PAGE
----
Primary anorectal melanoma is a rare and very aggressive disorder. A report published on March 14, 2008, in the World Journal of Gastroenterology addresses such a case. A 41-year-old man presented with a 6-month history of changed defecation and rectal bleeding. A 3-cm polypoid tumor of the lower rectum was found at rectosigmoidoscopy, which proved to be a leiomyosarcoma upon biopsy. Dissemination studies did not show any metastases. He underwent an APR. The histopathology of the specimen showed a melanoma (S-100 stain positive). Two years after the resection, metastases in the abdomen and right lung were found. He died a year and a half later.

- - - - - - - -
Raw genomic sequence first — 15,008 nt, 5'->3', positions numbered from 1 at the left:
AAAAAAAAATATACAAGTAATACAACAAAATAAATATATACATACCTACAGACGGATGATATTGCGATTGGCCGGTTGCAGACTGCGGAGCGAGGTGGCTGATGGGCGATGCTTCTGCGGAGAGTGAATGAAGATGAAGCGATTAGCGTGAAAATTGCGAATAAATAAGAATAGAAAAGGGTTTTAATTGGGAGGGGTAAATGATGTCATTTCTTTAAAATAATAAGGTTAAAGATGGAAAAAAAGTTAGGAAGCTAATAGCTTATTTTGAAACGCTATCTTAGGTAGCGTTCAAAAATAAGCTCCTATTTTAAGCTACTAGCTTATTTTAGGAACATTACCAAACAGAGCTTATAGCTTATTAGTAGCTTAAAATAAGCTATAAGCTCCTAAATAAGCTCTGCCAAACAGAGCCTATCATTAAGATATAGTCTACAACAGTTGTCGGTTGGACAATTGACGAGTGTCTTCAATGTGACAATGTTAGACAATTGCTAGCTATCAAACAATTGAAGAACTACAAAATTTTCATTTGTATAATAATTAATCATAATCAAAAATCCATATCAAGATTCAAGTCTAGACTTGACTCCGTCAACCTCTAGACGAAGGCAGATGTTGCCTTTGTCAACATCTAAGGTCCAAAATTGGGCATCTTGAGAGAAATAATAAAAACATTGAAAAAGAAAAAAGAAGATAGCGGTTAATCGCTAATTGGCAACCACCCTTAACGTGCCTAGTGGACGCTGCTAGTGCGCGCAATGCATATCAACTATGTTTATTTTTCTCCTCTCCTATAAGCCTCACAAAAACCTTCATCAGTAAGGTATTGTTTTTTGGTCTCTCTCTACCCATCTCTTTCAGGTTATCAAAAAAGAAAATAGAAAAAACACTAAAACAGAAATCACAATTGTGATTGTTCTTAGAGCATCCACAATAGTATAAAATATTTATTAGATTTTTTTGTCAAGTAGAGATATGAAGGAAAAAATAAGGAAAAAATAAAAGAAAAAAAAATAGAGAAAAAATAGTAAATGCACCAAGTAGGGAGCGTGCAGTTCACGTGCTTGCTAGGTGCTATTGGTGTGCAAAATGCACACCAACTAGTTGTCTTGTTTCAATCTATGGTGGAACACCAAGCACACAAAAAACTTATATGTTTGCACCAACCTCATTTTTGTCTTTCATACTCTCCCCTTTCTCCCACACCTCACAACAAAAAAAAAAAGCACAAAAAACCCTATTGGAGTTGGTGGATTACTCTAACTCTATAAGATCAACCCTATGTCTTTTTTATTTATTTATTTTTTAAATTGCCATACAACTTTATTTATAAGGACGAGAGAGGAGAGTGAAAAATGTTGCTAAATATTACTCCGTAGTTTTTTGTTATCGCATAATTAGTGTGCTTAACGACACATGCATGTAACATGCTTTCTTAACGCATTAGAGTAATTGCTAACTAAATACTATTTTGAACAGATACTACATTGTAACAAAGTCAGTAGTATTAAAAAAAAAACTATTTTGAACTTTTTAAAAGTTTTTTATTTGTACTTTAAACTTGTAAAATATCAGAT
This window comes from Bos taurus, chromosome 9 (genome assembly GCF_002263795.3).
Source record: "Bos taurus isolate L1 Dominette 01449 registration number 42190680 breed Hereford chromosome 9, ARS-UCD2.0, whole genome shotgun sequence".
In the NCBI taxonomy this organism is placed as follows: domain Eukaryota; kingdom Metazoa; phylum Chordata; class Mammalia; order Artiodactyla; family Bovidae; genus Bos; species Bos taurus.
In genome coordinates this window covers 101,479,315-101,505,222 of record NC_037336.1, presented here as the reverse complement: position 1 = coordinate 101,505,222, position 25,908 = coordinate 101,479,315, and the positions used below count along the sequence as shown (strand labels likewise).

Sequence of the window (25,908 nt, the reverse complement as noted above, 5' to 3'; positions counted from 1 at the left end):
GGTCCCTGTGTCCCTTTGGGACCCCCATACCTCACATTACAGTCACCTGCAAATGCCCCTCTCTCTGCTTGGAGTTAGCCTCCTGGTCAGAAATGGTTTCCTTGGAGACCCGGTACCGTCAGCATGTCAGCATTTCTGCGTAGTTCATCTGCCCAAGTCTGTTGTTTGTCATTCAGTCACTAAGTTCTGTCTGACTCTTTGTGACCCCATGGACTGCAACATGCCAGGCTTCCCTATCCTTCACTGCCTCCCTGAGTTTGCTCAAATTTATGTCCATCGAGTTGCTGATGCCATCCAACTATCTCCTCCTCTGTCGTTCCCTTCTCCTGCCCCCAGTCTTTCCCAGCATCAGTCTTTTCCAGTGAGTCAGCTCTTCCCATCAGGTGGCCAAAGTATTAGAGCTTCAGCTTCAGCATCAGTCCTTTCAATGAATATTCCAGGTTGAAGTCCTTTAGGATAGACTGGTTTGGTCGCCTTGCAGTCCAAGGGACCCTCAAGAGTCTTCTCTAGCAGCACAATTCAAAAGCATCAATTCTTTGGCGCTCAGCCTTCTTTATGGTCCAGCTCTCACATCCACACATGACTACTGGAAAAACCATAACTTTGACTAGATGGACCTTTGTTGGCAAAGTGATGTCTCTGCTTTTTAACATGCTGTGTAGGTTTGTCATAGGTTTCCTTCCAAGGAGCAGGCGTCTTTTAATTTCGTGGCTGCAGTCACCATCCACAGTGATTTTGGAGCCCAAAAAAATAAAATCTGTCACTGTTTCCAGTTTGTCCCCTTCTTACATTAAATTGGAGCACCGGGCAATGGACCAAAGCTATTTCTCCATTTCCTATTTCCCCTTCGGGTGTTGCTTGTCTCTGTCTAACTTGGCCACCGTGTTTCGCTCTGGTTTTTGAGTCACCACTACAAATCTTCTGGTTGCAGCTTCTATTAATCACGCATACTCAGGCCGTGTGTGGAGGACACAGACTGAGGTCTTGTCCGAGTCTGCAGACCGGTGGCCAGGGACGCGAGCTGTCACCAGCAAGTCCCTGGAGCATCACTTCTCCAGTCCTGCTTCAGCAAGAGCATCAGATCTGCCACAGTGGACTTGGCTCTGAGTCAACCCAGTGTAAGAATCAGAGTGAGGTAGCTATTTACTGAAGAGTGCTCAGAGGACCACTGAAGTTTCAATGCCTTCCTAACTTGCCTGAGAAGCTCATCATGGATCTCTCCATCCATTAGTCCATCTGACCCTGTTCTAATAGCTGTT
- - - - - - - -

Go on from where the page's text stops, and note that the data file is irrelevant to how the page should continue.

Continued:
In the view of the authors, if there is suspicion of an anorectal sarcoma, one should always perform an S-100 stain following a biopsy. A positive S-100 stain indicates that the tumor is most likely to be a melanoma. Depending on the outcome of the dissemination studies, a surgical resection has to be performed. It has been thought that a sphincter-saving local excision combined with adjuvant locoregional radiotherapy should be preferred in the case of small tumors. The same locoregional control is achieved with less loss of function compared to non-sphincter-saving surgery. Only in the case of large and obstructing tumors is an abdominoperineal resection the treatment of choice.
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World Journal of Gastroenterology